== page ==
Dorothy Crean who worked with Peter when he first joined the charity added: “Peter has always had my admiration. What he has done for Galloway’s and the people it serves is truly phenomenal.

“Without his efforts we wouldn’t be where we are today.”

Peter has worked for over 40 years helping to empower people living with sight loss.

If you would like to help fundraise for Galloway’s or would like to make a donation to help the charity continue its work please visit

A history of Galloway’s

1867 – The Preston Industrial Institute for the Blind is established by John Catterall and his associate Joseph Livesey

1875 – Day and night school for the blind is opened

1895 – Fulwood Institute and Workshops are opened by Lord and Lady Derby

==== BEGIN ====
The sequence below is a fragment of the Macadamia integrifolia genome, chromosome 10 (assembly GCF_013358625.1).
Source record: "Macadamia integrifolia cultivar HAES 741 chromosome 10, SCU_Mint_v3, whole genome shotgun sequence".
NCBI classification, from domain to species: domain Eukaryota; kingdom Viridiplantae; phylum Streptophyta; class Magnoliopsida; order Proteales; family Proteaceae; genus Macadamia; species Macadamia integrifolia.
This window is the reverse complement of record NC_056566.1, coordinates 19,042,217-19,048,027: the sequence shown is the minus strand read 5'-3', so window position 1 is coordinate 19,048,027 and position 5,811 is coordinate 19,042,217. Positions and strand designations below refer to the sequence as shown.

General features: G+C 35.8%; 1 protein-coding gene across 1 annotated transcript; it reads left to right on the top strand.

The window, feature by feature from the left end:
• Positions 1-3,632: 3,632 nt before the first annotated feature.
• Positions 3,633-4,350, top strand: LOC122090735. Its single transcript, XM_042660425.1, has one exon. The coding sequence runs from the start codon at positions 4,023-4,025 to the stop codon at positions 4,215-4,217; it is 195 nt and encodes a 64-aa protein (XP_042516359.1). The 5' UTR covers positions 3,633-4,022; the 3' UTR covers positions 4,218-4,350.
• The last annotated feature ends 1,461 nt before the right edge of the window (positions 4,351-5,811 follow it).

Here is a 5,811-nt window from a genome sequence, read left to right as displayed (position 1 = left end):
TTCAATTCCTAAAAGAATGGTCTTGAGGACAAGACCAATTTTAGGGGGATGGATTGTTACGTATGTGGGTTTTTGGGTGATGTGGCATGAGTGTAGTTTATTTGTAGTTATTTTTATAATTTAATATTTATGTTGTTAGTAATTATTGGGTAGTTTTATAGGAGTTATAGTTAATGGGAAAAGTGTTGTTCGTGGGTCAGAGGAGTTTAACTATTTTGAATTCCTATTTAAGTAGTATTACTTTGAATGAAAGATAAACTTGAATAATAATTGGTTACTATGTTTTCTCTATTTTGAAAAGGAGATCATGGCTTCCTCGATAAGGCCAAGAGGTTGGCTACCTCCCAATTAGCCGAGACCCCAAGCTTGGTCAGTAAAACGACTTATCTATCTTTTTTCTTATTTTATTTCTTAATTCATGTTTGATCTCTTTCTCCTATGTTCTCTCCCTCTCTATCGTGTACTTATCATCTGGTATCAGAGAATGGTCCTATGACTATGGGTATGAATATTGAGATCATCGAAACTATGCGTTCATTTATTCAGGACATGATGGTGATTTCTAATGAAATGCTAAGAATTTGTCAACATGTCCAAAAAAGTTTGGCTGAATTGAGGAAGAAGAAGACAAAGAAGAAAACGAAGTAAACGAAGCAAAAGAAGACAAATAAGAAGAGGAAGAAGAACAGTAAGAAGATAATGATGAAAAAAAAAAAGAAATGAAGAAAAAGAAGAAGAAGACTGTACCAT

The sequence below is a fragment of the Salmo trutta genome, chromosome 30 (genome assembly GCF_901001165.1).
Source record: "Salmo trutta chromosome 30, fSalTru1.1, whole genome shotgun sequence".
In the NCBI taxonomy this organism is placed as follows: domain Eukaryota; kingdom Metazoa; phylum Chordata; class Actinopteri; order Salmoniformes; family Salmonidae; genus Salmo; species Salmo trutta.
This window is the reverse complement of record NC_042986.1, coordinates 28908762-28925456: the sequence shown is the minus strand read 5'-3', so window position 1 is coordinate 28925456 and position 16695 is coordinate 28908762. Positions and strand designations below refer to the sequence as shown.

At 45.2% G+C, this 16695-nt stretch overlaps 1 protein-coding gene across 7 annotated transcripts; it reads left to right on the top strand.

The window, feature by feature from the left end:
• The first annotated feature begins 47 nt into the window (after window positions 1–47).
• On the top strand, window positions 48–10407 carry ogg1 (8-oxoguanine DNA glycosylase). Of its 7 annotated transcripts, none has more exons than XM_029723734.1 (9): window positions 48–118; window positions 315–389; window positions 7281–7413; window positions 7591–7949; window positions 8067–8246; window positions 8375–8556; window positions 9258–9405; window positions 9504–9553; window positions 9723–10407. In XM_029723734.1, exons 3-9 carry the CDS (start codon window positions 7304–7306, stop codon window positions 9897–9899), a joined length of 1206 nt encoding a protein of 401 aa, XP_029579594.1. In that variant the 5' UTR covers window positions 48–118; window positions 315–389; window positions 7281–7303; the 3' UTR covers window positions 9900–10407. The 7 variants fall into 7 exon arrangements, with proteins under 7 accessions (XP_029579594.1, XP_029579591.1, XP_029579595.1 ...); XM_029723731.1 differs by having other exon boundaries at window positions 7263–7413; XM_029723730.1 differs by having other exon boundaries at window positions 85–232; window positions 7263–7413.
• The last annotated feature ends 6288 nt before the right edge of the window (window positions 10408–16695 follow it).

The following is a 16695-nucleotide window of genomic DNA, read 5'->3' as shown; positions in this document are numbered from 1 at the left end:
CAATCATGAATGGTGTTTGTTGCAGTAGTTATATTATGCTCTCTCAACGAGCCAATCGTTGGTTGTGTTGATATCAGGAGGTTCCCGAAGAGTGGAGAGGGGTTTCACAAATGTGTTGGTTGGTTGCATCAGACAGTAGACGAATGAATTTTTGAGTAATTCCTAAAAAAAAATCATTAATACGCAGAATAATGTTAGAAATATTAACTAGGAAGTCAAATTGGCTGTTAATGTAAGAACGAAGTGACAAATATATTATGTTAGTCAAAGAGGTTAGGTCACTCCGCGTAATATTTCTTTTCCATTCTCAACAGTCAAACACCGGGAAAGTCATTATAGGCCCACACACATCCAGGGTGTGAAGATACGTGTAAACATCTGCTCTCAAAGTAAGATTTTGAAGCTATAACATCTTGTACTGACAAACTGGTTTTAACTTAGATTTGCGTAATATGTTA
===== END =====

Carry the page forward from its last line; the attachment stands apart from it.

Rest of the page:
1909 – Mr W. Reid is appointed a home visitor to teach Braille and Moon Reading

1939 – Social centre opens in Morecambe

1946 – Name changes to the Institute for Blind Welfare

1951 – The Institute opens The Galloway Home at Howick House using funds from the William Wilding Galloway Will Trust

1954 – The Morecambe centre is purchased on Balmoral Road

1977 – Talking News Service is launched

1989 – Derby School closes

1992 – Howick House is refurbished and reopened

1992 – The charity is renamed The Preston and North Lancashire Blind Welfare Society

1994 – Galloway’s flagship fundraising event, the Morecambe Bay Walk, begins

1995 – Driving Day starts at BAE

1998 – The WW Galloway Trust is disbanded and its only asset, Howick House, is transferred to the Institute for Blind Welfare

2000 – Name changes to Galloway’s

2004 – Merges with the Chorley and District Blind Welfare

2010 – Merges with Southport Blind Aid

2016 – Flagship Galloway’s centre and café opens at the newly renovated former Morecambe Visitor office